Belfast Telegraph

Saturday 20 December 2014

From now on, it's back to the (shared) future

Stormont is revisiting a 2005 community relations strategy for its Programme for Government. What a waste of six years, says Robin Wilson

A year ago, this newspaper ran a round-robin letter highly critical of the devolved Government's consultation document on 'community relations' called Cohesion, Sharing and Integration.

The round-robin, organised by the citizens' initiative Platform for Change, was signed by a wide range of reconciliation practitioners, independent experts, victims' campaigners, ethnic-minority representatives and sporting figures.

They were unhappy that the document offered a counsel of despair, fatalistically accepting that Northern Ireland would be indefinitely scarred by communal division.

That evening, the First and deputy First Minister declined to appear on Radio Ulster to defend the document from their joint office and it quickly became apparent that it had been quietly withdrawn.

It represented the first occasion since Northern Ireland's peculiarly top-down devolution was introduced in 1999 that public opinion had sent its political elite back to the drawing-board on a major policy initiative.

The embarrassment could easily have been avoided. Shortly after devolution was renewed in 2007, Alliance proposed an Assembly motion which would have endorsed the policy on 'community relations' produced under direct rule in 2005, A Shared Future. This had been the product of widespread consultation and was generally well-received.

But a DUP amendment merely 'noting' the policy - parliamentary language for binning it - was passed instead. This reflected the DUP's primal unease about a society in which Protestants would enjoy relationships with their Catholic fellow citizens, marked by conviviality and co-mingling rather than suspicion and segregation.

In spite of its official civic-republican ideology, Sinn Fein was no more enthusiastic about a policy with a focus on integration - challenging, as this did, its traditional politics of Catholic-communalist assertion with its implied maintenance of sectarian division.

Those two by now dominant parties could not, however, do nothing about an issue which in the eyes of the world remains the Northern Ireland problem.

But from their conflicting positions, it took three years of awkward negotiations between them, including a public stand-off, to produce an alternative - Cohesion, Sharing and Integration - only then to find it dismissed as an ethnic carve-up.

There remained, of course, a way out, and now the main Executive parties seem to have taken it.

I've seen an August 2011 draft of the Programme for Government (PfG) - the first to be produced since 2008 - though nothing has yet been issued for public consultation.

In the draft foreword, the First and Deputy First Ministers promise (albeit as the last of 10 commitments) a "comprehensive programme" for Cohesion, Sharing and Integration.

The draft document itself describes the goal of strategies for 'good relations' as "a shared society that is defined by a culture of tolerance: a normal, civic society, in which all individuals are considered as equals, where violence is an illegitimate means to resolve differences, but where differences are resolved through dialogue in the public sphere and where all people are treated impartially."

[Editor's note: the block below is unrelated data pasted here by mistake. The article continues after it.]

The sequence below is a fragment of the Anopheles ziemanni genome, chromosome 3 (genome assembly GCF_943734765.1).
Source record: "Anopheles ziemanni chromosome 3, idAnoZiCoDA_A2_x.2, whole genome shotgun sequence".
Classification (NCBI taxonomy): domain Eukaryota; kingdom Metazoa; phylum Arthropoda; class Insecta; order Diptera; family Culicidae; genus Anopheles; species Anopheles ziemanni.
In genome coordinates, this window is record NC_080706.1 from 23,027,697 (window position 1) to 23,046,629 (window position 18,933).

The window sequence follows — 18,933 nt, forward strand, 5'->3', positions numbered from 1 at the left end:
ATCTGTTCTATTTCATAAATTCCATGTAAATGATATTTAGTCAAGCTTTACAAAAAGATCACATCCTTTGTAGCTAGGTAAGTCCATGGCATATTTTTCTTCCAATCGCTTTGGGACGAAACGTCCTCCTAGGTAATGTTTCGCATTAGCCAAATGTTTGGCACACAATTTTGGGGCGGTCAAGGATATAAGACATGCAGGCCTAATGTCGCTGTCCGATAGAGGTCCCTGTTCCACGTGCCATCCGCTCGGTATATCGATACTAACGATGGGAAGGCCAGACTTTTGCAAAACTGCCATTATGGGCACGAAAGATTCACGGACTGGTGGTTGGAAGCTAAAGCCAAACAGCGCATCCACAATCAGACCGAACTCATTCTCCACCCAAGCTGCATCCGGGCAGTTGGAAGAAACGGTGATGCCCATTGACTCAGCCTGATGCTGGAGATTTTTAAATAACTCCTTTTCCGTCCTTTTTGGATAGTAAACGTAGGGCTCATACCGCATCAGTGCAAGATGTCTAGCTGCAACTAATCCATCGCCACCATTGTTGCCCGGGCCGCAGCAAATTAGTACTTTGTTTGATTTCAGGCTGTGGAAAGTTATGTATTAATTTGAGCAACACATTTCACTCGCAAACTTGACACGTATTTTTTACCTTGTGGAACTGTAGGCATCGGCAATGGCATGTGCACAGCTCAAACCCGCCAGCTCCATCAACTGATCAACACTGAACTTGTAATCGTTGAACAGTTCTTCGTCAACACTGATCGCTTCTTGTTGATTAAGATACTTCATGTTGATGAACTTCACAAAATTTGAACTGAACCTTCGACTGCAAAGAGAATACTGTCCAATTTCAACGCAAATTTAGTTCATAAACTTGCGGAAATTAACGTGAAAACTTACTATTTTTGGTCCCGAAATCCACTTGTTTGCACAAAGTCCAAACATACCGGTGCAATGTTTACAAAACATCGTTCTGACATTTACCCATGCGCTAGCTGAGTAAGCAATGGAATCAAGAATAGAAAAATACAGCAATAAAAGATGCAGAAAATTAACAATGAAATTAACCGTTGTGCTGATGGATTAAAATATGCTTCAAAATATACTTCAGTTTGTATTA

No more detail about the new version of Cohesion, Sharing and Integration is provided.

But the language is a long way from that of the 2010 document, which spoke of "respecting cultures" as if each of us with our unique individuality and diverse cultural dispositions could be hoovered up into fixed and politicised communal entities called 'cultures', regardless of our choice.

That could have seen the emphasis, and the associated official funding, move from the genuine practitioners of reconciliation on the ground to political and even paramilitary gatekeepers of 'community' solidity.

And the new language has a familiar ring. For the aim of A Shared Future was "a shared society defined by a culture of tolerance: a normal, civic society, in which all individuals are considered as equals, where differences are resolved through dialogue in the public sphere, and where all people are treated impartially".

Any credible policy on 'community relations' for Northern Ireland has to have anti-sectarianism as its moral compass. And that can only make sense if individuals are free to choose something better than the mistrustful and intolerant society we have inherited. So the drafters of the new Programme for Government have, inevitably, been forced to go back to the (shared) future.

Wisdom in politics lies not in making no mistakes, but in quickly correcting them. The tragedy is that, six years on, we are back where we started.

Worse still, during the period of direct rule from 2002 to 2007, the graph of violence was declining; since 2007, it has been rising (left). And we know from the annual Northern Ireland Life and Times Survey that public optimism about 'community relations', which was improving during direct rule, has, since devolution was restored, taken a downward turn.

The next step has to be to translate the aim of the policy into a series of coherent objectives, with practical programmes and projects to implement the policy.

It also means that public funding should follow the policy.

And all of this should be subject to full public engagement. The whole point of devolution is, after all, to bring Government closer to the citizen, so that political misjudgments like the Cohesion, Sharing and Integration episode do not take place.

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